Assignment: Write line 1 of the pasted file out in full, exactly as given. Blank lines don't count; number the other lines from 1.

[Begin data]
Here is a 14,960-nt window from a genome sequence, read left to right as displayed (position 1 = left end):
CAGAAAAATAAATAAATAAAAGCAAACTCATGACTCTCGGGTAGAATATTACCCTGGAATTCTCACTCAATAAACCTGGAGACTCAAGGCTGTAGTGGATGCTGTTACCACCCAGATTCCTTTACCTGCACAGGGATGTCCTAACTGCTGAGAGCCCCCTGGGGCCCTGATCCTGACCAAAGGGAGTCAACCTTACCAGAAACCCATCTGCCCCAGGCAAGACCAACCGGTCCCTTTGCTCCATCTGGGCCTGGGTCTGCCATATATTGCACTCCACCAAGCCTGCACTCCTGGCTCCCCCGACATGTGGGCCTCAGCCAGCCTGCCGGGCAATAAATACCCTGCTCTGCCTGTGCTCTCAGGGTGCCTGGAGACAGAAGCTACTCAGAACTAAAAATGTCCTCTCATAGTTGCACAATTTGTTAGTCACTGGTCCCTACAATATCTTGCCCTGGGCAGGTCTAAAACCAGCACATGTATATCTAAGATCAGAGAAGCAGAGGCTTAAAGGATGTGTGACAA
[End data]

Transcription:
Here is a 14,960-nt window from a genome sequence, read left to right as displayed (position 1 = left end):